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Santorum hammers Romney over felon voting rights

Santorum, left, speaks as former Massachusetts Gov. Mitt Romney listens at the South Carolina Republican presidential candidate debate in Myrtle Beach, S.C., Jan. 16, 2012.
AP Photo/Charles Dharapak, Pool
Former Pennsylvania Sen. Rick Santorum, left, speaks as former Massachusetts Gov. Mitt Romney listens at the South Carolina Republican presidential candidate debate in Myrtle Beach, S.C., Monday, Jan. 16, 2012.
Pool,AP Photo/Charles Dharapak

Republican presidential candidate Rick Santorum on Monday took GOP frontrunner Mitt Romney to task for opposing voting rights for felons who have served their time -- and for what Santorum cast as a flip-flop on the issue from his time as Massachusetts governor.

During the Fox News/Wall Street Journal-hosted Republican presidential debate ahead of the January 21 South Carolina primary, Santorum spun a question about the place of attack ads on the campaign trail into a back-and-forth with Romney over whether or not felons should be allowed voting rights after they have been released.

The candidate, who is making a hard push to emerge as the race's consensus anti-Romney candidate, appeared to have prepared the line of attack in advance.


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When asked if the GOP field should abandon negative attacks against their opponents, Santorum claimed to have maintained a largely positive campaign before quickly turning to Romney with a direct question.

"Governor Romney's super PAC has put an ad out there suggesting that I voted to allow felons to be able to vote from prison," he said. "I would ask Governor Romney, do you believe people who have -- who were felons, who served their time, who have extended, exhausted their parole and probation, should they be given the right to vote?"

Romney, in response, attempted to address the more general question about the role of super PACs in politics. But Santorum was not having it.

"I'm looking for a question -- an answer to the question first," Santorum said, cutting Romney off.

"We have plenty of time," Romney responded. "I'll get there. I'll do it in the order I want to do."

Santorum pointed out that he had yielded Romney his own time in order to ask him the question, and reiterated his demand: "I'm asking you to answer the question, because that's how you got the time. It's actually my time."

The former Pennsylvania repeated his question, noting that "This is Martin Luther King Day. This is a huge deal in the African-American community, because we have very high rates of incarceration, disproportionately high rates, particularly with drug crimes, in the African-American community."

"The bill I voted on was the Martin Luther King Voting Rights bill," he continued. "And this was a provision that said, particularly targeted African-Americans. And I voted to allow -- to allow them to have their voting rights back once they completed their sentence. Do you agree with that?" he prompted.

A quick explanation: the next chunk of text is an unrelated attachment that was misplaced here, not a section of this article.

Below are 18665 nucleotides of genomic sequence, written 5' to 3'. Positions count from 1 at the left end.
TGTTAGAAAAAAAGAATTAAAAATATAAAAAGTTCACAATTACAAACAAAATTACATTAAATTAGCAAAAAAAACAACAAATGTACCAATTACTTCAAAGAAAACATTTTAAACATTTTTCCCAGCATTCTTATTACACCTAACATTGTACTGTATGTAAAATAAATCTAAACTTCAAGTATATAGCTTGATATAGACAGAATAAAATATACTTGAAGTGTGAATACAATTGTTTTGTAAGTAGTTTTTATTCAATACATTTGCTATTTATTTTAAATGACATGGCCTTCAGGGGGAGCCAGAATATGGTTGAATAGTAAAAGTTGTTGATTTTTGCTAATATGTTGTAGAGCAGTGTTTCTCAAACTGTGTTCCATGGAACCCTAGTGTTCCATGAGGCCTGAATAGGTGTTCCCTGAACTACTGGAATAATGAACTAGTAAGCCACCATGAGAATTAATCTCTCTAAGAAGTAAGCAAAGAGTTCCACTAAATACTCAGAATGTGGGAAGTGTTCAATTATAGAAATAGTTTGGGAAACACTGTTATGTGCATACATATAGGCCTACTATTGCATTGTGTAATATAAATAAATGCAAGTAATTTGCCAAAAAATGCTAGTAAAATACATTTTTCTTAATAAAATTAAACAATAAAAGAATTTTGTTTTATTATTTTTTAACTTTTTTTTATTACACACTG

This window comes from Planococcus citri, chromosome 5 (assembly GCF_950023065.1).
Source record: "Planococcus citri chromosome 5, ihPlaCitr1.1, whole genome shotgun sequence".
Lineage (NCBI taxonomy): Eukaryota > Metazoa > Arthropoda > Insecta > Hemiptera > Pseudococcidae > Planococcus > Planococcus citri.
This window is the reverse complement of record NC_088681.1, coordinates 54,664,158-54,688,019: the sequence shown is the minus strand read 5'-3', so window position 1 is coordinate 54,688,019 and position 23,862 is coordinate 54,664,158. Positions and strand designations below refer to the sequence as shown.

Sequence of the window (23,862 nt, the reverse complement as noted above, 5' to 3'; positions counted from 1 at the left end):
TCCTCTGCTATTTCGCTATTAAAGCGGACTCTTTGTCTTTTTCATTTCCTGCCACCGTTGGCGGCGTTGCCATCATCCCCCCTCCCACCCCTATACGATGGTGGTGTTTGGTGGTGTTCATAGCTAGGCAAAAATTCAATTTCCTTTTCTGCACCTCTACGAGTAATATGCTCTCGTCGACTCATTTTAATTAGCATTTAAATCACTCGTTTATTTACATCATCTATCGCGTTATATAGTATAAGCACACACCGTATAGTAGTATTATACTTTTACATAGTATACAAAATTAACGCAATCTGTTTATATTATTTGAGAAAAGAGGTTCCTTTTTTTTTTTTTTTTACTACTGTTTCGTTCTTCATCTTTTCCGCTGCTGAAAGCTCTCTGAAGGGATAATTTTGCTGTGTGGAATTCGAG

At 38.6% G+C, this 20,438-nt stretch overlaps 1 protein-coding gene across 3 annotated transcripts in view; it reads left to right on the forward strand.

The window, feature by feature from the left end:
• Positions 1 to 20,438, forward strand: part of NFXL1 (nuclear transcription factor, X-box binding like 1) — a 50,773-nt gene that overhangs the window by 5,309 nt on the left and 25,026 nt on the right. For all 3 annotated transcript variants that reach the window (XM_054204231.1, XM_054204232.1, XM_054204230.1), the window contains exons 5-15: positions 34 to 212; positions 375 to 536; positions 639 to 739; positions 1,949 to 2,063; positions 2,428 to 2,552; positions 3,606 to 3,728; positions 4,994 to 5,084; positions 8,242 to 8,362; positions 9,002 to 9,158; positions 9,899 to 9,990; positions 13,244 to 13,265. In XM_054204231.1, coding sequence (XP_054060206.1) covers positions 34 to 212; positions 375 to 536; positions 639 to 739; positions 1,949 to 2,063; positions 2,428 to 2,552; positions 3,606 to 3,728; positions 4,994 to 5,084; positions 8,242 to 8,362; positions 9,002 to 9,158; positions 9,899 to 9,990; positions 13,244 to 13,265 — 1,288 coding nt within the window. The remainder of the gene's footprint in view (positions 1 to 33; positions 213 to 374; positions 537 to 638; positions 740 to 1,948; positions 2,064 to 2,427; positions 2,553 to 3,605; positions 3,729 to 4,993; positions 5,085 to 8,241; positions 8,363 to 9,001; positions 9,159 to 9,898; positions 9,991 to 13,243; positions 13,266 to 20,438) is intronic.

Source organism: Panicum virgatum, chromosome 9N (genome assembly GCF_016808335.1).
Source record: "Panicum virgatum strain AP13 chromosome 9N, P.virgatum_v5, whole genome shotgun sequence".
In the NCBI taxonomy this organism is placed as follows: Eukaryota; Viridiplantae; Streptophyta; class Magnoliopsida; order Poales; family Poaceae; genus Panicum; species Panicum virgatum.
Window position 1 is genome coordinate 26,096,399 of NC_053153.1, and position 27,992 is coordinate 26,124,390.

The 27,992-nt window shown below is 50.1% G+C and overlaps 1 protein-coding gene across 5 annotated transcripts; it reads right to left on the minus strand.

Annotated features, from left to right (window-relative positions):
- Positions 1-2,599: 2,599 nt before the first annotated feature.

"I don't think people who have committed violent crimes should be allowed to vote again. That's my own view," Romney answered.

Santorum was ready with a cross-examination-style response.

"You know, it's very interesting you should say that, Governor Romney, because in the state of Massachusetts, when you were governor, the law was that not only could violent felons vote after they exhausted their sentences, but they could vote while they were on probation and parole, which was a more liberal position than I took when I voted for the bill in the Congress."

Santorum continued: "If, in fact, you felt so passionately about this that you are now going to go out and have somebody criticize me for restoring voting rights to people who have -- who have exhausted their sentence and served their time and paid their debt to society, then why didn't you try to change that when you were governor of Massachusetts?"

Romney, who appeared blindsided by the question, reiterated the fact that, as governor, he presided over a largely Democratic electorate.

"I had an 85 percent Democratic legislature," he said. "This is something we discussed. My view was people who committed violent crimes should not be able to vote, even upon coming out of office."

He pivoted quickly to the question of super PACs, reiterating candidates' legal obligations not to involve themselves in super PAC actions. He reminded the audience that "there have been some attacks on me, I mean, that have just been outrageous and completely inaccurate and have been shown to be inaccurate."

"That's the nature of the process," Romney said.

Santorum was not satisfied with the response.

"I need to respond to this. What the governor said is he didn't propose anything to change that law, and what he's saying is that the -- the ad that says that I said that -- or I voted to allow felons to vote is inaccurate. And it is inaccurate," he said. "And if I had something -- the super PAC that was supporting me -- that was inaccurate, I would go out and say, 'Stop it.'"